Every #1 Country Single of the Eighties: Reba McEntire, “You’re the First Time I’ve Thought About Leaving”

“You’re the First Time I’ve Thought About Leaving”

Reba McEntire

Written by Kerry Chater and Dickey Lee


#1 (1 week)

April 30, 1983

After waiting seven years for her first No. 1 single, McEntire earned her second in just a few weeks.

“You’re the First Time I’ve Thought About Leaving” was a reversion to type, going back to the waltzy ballads that had defined her recording career up until this point, before “Can’t Even Get the Blues” provided an uptempo diversion.

It’s an excellent song, for sure, and the kind of number that McEntire would later knock out of the park once she teamed up with Jimmy Bowen.  Here, she’s still annoyingly restricted by her current producer’s insistence that she not do the distinctive vocal licks that make her one of the most distinctive vocalists of any genre. It casts a pall over all of her work on Mercury, as well as her first album for MCA.  

It’s fine for what it is, but much like with “Can’t Even Get the Blues,” check out later live performances of the song to hear it in its finest form, like this one from 1996. 

We’ll see Reba again next year, when she kicks off a lengthy run of chart-topping singles for her next label. 

“You’re the First Time I’ve Thought About Leaving” gets a B. 

Every No. 1 Single of the Eighties

Previous: Shelly West, “José Cuervo” |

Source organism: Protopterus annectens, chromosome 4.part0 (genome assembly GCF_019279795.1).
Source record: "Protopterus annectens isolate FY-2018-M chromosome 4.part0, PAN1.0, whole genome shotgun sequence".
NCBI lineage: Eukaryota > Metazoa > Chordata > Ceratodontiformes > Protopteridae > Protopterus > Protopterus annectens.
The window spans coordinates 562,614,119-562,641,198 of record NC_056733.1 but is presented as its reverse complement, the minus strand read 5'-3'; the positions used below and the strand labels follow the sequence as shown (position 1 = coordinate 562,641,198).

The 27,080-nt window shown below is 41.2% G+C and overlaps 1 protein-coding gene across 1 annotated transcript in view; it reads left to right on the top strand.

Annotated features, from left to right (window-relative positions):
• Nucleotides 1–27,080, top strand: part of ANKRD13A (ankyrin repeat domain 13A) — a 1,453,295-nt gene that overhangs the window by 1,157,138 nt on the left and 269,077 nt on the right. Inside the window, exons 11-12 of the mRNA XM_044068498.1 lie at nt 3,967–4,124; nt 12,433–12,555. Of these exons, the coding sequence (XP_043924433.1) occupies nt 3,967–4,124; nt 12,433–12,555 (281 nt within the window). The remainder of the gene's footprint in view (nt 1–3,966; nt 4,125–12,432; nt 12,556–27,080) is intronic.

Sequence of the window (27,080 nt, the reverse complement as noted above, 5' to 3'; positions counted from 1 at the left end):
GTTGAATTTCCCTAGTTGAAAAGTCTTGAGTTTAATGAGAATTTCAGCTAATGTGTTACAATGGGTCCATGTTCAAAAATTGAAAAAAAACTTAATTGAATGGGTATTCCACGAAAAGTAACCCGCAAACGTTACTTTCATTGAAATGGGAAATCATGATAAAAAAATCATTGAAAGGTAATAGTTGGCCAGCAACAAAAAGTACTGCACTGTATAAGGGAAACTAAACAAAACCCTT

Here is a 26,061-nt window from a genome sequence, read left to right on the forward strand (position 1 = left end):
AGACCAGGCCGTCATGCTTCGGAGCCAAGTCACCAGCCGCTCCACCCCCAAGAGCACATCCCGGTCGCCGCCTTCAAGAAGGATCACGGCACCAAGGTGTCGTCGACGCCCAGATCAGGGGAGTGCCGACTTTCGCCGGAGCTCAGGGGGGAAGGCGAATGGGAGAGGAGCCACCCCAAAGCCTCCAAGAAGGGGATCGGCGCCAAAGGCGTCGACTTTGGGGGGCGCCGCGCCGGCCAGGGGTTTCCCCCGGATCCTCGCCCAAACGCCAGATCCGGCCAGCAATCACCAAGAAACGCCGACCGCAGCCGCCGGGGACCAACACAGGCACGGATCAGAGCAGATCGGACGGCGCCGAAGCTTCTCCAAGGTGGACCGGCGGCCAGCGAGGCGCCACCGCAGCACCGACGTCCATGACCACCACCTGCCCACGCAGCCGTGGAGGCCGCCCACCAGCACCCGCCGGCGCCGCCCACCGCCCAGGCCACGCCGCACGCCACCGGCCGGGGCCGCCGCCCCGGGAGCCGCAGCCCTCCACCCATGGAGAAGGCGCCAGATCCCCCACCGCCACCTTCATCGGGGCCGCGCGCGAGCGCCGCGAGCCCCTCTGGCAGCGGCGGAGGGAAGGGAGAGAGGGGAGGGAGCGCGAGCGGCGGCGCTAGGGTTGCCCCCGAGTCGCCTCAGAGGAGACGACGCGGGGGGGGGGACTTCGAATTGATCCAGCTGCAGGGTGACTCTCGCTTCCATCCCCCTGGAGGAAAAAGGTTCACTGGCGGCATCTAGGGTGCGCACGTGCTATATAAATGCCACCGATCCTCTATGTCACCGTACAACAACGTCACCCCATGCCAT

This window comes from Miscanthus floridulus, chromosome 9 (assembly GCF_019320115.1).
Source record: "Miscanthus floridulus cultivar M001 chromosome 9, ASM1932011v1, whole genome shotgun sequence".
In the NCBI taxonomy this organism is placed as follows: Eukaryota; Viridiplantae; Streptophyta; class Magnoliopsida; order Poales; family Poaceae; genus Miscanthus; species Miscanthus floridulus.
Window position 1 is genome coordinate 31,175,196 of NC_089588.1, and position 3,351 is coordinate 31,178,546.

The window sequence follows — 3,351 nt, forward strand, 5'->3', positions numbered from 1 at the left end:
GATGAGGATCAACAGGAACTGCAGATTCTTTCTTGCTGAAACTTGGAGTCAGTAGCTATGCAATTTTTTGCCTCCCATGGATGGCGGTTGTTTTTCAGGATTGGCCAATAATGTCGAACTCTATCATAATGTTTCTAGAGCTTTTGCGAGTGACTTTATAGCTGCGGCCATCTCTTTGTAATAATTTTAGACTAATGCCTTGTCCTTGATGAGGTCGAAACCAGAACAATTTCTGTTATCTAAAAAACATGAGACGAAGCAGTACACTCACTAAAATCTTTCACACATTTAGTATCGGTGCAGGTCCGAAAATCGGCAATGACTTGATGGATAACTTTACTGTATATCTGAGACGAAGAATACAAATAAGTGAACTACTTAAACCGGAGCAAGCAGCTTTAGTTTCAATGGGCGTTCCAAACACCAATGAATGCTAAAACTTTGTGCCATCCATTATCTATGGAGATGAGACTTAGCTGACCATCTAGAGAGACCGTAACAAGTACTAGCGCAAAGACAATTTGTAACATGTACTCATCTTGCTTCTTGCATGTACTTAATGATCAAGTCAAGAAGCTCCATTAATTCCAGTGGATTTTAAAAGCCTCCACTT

Next: John Conlee, “Common Man”

Open in Spotify


  1. I love Reba’s style both then and now. I will probably be the only one with this opinion though. I actually preferred the Reba style when she didn’t overdue the “Reba licks” that she is so known for. It’s good for sure but always seems to overdue more than the song calls for.

    • For me, Reba was at her best when she could sing really strong material the way that she wanted. Her taste in songs faltered quite a bit after For My Broken Heart, and a lot of her oversinging coincided with that, like she was trying to sell shoddy goods.

  2. I just can’t be disappointed in a performance that sounds so classically country. This song could be a bit in any number of decades. Her vocal restraint is perfect partner to her mental condition, a subdued take on her own surprise at thinking about cheating. She sounds guilty.

    Anyone who wants to maintain ’80s country was southern fried adult contemporary music need only listen to this wonder (among many other options to dispute the claim).

    I love this song and performance.

Leave a Reply

This site uses Akismet to reduce spam. Learn how your comment data is processed.